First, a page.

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How The Vice President Of New Afrika Became Mayor Of Jackson

Lots of former black activists made the move into elected office, but the late Chokwe Lumumba, a one-time nationalist, assumed office without moderating or distancing himself from his previous views.
Rogelio V. Solis
Lots of former black activists made the move into elected office, but the late Chokwe Lumumba, a one-time nationalist, assumed office without moderating or distancing himself from his previous views.

Last week, the city of Jackson, Miss., paid its last respects to Chokwe Lumumba. And according to R.L. Nave of the Jackson Free Press, the affair was the kind of black nationalist/pan-Africanist celebration you might expect for one of the nation's most outspoken black activists:

They came in suits, dresses, dashikis and tunics.

They wore an assortment of headwear, everything from riding caps to berets, kufis, hijab and headwraps.

They invoked Jesus Christ, Allah and the Yoruba orishas. [...]

The program last almost five hours and included several musical and poetry tributes.

Jackson State University professor C. Liegh McInnis recited an original poem he wrote titled "Free the Land Man," a reference to the phrase with which Lumumba often began speeches. McInnis described Lumumba as "our own Afro-American Robin Hood with MXG on his chest," referring to the Malcolm X Grassroots Movement, an organization Lumumba co-founded.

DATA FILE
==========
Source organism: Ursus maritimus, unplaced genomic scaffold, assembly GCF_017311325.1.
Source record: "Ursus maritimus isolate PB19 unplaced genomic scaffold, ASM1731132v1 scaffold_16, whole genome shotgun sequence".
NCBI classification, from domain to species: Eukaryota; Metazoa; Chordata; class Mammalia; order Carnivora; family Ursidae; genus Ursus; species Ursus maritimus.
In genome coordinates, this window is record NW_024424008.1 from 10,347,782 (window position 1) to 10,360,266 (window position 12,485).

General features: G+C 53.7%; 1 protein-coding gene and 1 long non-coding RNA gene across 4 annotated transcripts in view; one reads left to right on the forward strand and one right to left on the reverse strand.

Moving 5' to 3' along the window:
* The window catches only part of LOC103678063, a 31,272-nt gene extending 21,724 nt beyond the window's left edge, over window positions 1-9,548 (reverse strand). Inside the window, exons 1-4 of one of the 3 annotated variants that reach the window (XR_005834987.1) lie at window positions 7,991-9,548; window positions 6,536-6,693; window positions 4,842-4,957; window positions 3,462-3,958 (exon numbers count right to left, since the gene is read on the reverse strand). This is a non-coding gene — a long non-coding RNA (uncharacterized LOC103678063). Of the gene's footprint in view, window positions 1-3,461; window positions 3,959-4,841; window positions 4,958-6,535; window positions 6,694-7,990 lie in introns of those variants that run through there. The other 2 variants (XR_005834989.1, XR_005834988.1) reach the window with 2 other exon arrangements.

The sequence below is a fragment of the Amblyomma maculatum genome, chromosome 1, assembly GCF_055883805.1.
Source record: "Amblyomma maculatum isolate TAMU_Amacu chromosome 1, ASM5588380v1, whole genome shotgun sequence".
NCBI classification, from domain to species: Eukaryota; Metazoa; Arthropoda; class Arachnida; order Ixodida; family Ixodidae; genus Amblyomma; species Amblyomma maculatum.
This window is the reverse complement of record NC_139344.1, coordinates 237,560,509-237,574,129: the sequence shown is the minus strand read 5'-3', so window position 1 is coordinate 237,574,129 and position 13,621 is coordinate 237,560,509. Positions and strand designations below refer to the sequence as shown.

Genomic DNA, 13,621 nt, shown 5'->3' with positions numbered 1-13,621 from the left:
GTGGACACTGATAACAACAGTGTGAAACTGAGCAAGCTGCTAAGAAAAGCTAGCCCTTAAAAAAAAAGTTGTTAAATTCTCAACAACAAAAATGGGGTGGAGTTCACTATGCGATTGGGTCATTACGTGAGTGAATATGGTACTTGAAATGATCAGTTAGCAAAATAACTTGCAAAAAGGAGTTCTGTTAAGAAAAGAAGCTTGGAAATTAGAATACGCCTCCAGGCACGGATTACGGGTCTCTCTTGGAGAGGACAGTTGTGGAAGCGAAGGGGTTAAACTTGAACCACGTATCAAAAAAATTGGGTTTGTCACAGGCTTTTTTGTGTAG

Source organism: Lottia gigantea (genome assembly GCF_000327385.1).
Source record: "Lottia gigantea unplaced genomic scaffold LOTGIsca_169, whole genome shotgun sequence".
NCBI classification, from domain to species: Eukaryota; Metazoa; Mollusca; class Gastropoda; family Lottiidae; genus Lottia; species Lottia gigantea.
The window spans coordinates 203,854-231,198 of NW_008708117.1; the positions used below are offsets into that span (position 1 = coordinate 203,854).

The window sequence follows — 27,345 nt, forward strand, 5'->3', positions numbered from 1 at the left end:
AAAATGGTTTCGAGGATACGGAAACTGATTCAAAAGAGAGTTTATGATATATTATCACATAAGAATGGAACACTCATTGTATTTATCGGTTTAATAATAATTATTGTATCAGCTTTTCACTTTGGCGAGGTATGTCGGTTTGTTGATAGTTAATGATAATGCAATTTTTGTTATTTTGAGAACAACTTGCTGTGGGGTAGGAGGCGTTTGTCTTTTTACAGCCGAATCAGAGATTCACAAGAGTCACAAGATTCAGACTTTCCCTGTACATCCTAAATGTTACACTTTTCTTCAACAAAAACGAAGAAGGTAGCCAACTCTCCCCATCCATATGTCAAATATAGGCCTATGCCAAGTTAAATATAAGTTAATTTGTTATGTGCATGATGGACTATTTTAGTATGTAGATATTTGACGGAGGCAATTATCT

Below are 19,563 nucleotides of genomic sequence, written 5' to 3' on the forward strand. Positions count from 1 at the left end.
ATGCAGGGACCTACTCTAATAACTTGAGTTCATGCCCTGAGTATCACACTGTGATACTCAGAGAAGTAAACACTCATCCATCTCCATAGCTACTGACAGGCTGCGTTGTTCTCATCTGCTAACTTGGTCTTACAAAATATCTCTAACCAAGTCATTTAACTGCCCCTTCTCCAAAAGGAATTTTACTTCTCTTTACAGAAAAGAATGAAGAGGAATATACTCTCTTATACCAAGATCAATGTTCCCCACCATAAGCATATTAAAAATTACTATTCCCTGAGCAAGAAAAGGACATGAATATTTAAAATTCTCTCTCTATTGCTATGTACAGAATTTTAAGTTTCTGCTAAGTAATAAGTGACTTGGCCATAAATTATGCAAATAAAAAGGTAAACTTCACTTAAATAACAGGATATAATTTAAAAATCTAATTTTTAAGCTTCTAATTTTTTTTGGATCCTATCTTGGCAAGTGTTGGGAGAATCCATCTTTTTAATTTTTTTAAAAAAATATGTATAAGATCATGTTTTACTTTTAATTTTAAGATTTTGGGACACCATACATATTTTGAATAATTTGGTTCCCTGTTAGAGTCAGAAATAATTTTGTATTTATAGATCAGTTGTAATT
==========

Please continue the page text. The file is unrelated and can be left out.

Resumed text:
During his life, Lumumba had big plans for black people. As an attorney, he defended Black Panthers and advocated for reparations for slavery. And at one point, he was the vice president of the Republic of New Afrika, intended to be an independent black nation carved out of the American South.

But during the last eight months of his life, he was the mayor of Jackson, Miss., and he was managing more quotidian political concerns: he needed the streets fixed.

"In his short term in his office, his crowning achievement was raising the local sales tax to fix potholes," Andra Gillespie, a political scientist at Emory University in Atlanta, told me. "And he earned high marks by focusing on the things that mayors are supposed to focus on."

And a lot of the other stuff was beyond his purview. "There was nothing in the Jackson city charter that would have allowed him to turn it into the Republic of New Afrika," Gillespie quipped.